I look at the country’s situation today and wonder: how long will this slaughter take? How long will the people in government, and murderers, have their fill of blood?

The length of time it takes for the powerful to realize their crimes against the Filipino people requires the same length of time it takes for writers to keep on pounding the keys: to expose, reveal, unveil, shed light on the issues that hog our daily lives.

The violence to which our people are subjected is real, not metaphorical or allegorical. It snuffs out actual lives and pushes people to a corner, a state of helplessness.

This begs the question: Is shedding light on these subjects enough?

As for the arts—dance, theater, music, all the visual interpretations of life created on varying canvasses—aren’t these a bit too docile as a means of dissent? Shouldn’t we consider some level of savagery as a way to retaliate? An armed revolution, perhaps?

As for the continuing discourse online on matters pertaining to government, the German sociologist Theodor Adorno’s warning that “even the most extreme consciousness of doom threatens to degenerate into idle chatter” should be heeded.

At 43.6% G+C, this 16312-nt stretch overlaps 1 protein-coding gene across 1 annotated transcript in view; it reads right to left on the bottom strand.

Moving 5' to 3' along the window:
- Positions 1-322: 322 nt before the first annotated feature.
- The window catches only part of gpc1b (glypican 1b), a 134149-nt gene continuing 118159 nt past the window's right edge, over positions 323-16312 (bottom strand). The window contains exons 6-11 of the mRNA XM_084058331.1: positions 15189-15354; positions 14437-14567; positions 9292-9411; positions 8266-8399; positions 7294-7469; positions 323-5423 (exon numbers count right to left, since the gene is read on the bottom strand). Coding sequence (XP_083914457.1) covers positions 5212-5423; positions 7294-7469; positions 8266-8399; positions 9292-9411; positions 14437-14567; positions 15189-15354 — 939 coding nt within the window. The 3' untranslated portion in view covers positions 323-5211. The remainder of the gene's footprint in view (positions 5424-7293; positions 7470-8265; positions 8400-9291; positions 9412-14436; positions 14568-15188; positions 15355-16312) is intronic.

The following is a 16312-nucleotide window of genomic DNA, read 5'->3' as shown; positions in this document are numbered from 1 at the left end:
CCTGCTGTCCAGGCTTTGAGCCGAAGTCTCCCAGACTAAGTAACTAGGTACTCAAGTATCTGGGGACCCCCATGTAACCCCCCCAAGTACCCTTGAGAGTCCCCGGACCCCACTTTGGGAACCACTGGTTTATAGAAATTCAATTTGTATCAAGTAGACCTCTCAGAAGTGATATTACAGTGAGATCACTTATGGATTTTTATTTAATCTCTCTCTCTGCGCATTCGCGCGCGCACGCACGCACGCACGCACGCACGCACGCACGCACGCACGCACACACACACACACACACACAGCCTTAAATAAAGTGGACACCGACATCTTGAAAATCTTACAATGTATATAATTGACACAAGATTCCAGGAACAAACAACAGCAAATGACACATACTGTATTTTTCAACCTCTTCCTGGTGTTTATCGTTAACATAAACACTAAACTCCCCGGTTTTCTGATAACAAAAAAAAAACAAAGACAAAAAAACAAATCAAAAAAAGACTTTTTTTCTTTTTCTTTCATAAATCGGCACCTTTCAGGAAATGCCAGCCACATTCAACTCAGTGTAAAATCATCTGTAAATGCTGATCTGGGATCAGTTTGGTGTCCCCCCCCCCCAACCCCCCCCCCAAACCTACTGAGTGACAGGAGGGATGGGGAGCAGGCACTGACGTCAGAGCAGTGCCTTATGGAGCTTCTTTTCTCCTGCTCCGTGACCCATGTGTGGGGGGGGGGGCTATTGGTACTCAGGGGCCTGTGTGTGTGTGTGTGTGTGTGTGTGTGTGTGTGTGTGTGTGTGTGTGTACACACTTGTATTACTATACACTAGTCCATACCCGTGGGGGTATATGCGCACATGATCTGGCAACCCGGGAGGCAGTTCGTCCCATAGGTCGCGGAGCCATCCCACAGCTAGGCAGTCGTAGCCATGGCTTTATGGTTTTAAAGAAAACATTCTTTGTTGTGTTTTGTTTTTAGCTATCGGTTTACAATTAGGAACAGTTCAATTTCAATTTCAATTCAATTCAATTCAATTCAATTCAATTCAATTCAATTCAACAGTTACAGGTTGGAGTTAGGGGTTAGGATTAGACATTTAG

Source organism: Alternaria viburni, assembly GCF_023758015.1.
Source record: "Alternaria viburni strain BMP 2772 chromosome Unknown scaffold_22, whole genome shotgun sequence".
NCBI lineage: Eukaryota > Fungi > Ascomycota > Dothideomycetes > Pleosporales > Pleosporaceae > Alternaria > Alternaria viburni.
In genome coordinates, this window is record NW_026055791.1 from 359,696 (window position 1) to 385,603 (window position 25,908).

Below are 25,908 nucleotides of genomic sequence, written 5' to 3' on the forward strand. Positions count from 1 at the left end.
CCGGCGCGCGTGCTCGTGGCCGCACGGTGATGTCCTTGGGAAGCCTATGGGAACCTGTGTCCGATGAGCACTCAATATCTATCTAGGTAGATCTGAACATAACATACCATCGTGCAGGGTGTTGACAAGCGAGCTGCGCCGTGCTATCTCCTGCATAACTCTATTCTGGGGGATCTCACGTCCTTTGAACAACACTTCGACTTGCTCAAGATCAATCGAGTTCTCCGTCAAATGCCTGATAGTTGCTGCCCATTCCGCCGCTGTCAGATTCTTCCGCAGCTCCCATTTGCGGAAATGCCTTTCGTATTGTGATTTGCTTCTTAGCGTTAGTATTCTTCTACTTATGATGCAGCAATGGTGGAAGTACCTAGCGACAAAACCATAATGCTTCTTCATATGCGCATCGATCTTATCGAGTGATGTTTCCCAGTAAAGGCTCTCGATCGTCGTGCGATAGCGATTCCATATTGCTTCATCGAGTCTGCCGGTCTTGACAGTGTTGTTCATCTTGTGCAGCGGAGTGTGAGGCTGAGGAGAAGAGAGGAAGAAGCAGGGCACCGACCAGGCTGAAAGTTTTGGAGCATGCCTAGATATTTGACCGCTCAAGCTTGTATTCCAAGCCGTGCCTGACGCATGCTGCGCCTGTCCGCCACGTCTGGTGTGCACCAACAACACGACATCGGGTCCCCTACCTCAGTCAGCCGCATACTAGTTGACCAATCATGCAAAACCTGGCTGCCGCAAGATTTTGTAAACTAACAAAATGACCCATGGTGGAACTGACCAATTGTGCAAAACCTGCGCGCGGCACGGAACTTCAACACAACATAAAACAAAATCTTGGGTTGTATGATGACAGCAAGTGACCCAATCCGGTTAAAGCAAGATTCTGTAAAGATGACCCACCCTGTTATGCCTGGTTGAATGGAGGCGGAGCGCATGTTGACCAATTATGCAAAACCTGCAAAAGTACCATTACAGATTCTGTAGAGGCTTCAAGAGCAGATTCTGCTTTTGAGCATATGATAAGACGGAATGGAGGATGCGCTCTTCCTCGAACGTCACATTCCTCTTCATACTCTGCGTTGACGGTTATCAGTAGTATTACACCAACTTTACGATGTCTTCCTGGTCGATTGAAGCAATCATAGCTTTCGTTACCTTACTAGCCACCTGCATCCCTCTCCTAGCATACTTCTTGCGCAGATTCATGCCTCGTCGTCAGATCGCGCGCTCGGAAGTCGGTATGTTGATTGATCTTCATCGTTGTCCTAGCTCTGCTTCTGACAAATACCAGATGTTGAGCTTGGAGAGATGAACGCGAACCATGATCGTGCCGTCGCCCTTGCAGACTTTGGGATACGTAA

No one said it was going to be easy.

These questions have needed answers for the longest time and I, having borne these questions in my head for many years, could only scratch the surface of what may be the most difficult issues to raise in our day and age.

Top this with Adorno’s harshest conclusion as to why we must forget literature and the arts in the face of genocide (during his time it was the Nazi Holocaust), and what we get are hands emptied of their only solutions:

“To write poetry after Auschwitz is barbaric. And this corrodes even the knowledge of why it has become impossible to write poetry today” (“Prism”).

I can understand why Adorno said what he said. To expect people to read literature in the face of clear and present dangers was a ruthless, if not punitive, expectation. It was almost as unforgiving at the very hostility it sought to expose andquash.